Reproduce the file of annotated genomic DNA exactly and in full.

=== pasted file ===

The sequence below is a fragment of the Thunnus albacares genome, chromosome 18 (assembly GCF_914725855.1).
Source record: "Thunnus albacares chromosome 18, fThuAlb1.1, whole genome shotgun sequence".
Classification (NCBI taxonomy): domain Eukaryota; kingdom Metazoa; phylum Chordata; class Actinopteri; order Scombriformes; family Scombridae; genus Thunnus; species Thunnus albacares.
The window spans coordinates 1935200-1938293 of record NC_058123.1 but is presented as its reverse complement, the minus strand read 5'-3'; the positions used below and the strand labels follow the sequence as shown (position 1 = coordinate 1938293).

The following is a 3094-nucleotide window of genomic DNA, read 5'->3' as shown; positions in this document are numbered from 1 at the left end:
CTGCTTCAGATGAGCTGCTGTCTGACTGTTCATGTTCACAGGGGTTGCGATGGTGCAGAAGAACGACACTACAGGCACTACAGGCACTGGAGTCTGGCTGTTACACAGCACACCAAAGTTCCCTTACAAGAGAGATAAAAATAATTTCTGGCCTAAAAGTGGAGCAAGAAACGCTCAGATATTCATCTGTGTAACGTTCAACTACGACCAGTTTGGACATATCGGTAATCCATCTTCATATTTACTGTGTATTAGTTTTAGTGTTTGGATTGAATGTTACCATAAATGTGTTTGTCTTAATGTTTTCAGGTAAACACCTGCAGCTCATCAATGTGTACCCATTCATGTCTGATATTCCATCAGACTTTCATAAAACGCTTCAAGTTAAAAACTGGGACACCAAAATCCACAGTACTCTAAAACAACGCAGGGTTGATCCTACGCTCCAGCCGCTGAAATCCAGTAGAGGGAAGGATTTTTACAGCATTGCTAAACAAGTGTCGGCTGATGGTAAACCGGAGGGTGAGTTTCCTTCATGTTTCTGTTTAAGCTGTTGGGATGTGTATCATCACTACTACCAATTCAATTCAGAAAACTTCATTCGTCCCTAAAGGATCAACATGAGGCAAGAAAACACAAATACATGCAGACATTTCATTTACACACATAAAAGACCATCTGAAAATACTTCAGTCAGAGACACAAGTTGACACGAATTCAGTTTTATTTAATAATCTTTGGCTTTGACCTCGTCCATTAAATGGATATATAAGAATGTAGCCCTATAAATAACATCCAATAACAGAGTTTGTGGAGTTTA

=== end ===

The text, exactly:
The sequence below is a fragment of the Thunnus albacares genome, chromosome 18 (assembly GCF_914725855.1).
Source record: "Thunnus albacares chromosome 18, fThuAlb1.1, whole genome shotgun sequence".
Classification (NCBI taxonomy): domain Eukaryota; kingdom Metazoa; phylum Chordata; class Actinopteri; order Scombriformes; family Scombridae; genus Thunnus; species Thunnus albacares.
The window spans coordinates 1935200-1938293 of record NC_058123.1 but is presented as its reverse complement, the minus strand read 5'-3'; the positions used below and the strand labels follow the sequence as shown (position 1 = coordinate 1938293).

The following is a 3094-nucleotide window of genomic DNA, read 5'->3' as shown; positions in this document are numbered from 1 at the left end:
CTGCTTCAGATGAGCTGCTGTCTGACTGTTCATGTTCACAGGGGTTGCGATGGTGCAGAAGAACGACACTACAGGCACTACAGGCACTGGAGTCTGGCTGTTACACAGCACACCAAAGTTCCCTTACAAGAGAGATAAAAATAATTTCTGGCCTAAAAGTGGAGCAAGAAACGCTCAGATATTCATCTGTGTAACGTTCAACTACGACCAGTTTGGACATATCGGTAATCCATCTTCATATTTACTGTGTATTAGTTTTAGTGTTTGGATTGAATGTTACCATAAATGTGTTTGTCTTAATGTTTTCAGGTAAACACCTGCAGCTCATCAATGTGTACCCATTCATGTCTGATATTCCATCAGACTTTCATAAAACGCTTCAAGTTAAAAACTGGGACACCAAAATCCACAGTACTCTAAAACAACGCAGGGTTGATCCTACGCTCCAGCCGCTGAAATCCAGTAGAGGGAAGGATTTTTACAGCATTGCTAAACAAGTGTCGGCTGATGGTAAACCGGAGGGTGAGTTTCCTTCATGTTTCTGTTTAAGCTGTTGGGATGTGTATCATCACTACTACCAATTCAATTCAGAAAACTTCATTCGTCCCTAAAGGATCAACATGAGGCAAGAAAACACAAATACATGCAGACATTTCATTTACACACATAAAAGACCATCTGAAAATACTTCAGTCAGAGACACAAGTTGACACGAATTCAGTTTTATTTAATAATCTTTGGCTTTGACCTCGTCCATTAAATGGATATATAAGAATGTAGCCCTATAAATAACATCCAATAACAGAGTTTGTGGAGTTTA